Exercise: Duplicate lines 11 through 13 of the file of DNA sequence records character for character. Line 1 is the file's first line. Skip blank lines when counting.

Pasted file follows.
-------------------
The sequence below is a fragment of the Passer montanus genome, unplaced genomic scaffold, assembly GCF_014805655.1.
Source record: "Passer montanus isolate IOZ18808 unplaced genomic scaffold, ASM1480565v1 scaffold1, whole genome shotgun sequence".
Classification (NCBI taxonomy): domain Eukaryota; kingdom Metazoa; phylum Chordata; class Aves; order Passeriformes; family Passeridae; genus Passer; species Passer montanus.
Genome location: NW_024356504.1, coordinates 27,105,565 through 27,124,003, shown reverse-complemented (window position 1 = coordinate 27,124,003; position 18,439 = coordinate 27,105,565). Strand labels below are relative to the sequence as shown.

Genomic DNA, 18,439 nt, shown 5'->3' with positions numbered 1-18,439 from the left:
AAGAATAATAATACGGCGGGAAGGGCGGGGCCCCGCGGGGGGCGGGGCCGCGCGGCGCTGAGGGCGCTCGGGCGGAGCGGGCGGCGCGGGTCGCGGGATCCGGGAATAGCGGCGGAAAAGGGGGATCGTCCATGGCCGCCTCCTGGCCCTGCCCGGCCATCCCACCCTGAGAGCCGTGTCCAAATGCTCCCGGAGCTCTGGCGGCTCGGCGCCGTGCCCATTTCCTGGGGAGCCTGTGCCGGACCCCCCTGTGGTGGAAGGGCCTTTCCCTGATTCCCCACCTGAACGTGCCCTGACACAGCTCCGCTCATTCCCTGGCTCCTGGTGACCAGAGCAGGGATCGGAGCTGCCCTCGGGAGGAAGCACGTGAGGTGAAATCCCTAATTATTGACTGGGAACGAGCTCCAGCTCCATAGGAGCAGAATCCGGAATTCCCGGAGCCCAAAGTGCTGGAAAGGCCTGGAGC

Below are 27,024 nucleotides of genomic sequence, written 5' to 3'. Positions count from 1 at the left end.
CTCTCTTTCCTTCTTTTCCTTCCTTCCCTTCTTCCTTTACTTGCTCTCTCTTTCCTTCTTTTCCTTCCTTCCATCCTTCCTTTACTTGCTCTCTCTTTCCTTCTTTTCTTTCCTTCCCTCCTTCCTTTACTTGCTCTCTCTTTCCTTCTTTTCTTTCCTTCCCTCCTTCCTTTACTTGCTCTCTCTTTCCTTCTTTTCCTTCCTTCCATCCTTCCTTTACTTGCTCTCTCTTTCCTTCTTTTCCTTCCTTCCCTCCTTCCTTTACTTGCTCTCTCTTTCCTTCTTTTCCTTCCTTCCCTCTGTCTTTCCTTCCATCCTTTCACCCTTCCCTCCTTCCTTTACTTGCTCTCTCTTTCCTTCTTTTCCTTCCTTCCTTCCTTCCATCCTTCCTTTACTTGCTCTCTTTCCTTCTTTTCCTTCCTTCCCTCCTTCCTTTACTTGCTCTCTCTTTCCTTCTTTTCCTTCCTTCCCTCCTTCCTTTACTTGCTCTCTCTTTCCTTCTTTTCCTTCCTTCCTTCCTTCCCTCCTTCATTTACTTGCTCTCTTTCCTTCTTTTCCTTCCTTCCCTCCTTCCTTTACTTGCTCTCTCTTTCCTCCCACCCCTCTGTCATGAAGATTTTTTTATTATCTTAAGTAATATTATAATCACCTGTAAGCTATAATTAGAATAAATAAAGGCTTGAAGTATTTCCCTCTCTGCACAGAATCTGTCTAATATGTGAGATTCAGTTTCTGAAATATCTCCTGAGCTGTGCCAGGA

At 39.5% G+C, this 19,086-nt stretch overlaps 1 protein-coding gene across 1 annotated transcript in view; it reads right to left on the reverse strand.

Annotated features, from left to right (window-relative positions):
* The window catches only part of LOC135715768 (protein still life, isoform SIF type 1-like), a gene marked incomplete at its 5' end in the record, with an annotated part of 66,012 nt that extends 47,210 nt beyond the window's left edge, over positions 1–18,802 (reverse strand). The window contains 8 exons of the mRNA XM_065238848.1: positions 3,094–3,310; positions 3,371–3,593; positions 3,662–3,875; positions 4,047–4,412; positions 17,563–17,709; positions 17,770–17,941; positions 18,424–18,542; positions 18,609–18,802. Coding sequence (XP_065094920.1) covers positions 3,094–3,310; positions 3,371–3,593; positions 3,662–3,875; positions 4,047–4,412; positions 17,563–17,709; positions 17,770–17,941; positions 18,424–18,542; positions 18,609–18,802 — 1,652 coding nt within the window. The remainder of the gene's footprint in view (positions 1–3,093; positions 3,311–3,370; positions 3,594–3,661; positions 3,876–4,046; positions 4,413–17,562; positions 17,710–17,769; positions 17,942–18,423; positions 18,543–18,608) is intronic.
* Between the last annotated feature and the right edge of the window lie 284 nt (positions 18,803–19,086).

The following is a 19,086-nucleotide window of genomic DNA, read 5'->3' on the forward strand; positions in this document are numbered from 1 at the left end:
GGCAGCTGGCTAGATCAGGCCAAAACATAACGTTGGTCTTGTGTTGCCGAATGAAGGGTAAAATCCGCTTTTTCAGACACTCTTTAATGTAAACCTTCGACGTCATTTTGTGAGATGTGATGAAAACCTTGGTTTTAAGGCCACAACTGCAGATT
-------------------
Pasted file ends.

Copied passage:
* The window catches only part of LOC135715768 (protein still life, isoform SIF type 1-like), a gene marked incomplete at its 5' end in the record, with an annotated part of 66,012 nt that extends 47,210 nt beyond the window's left edge, over positions 1–18,802 (reverse strand). The window contains 8 exons of the mRNA XM_065238848.1: positions 3,094–3,310; positions 3,371–3,593; positions 3,662–3,875; positions 4,047–4,412; positions 17,563–17,709; positions 17,770–17,941; positions 18,424–18,542; positions 18,609–18,802. Coding sequence (XP_065094920.1) covers positions 3,094–3,310; positions 3,371–3,593; positions 3,662–3,875; positions 4,047–4,412; positions 17,563–17,709; positions 17,770–17,941; positions 18,424–18,542; positions 18,609–18,802 — 1,652 coding nt within the window. The remainder of the gene's footprint in view (positions 1–3,093; positions 3,311–3,370; positions 3,594–3,661; positions 3,876–4,046; positions 4,413–17,562; positions 17,710–17,769; positions 17,942–18,423; positions 18,543–18,608) is intronic.
* Between the last annotated feature and the right edge of the window lie 284 nt (positions 18,803–19,086).

The following is a 19,086-nucleotide window of genomic DNA, read 5'->3' on the forward strand; positions in this document are numbered from 1 at the left end: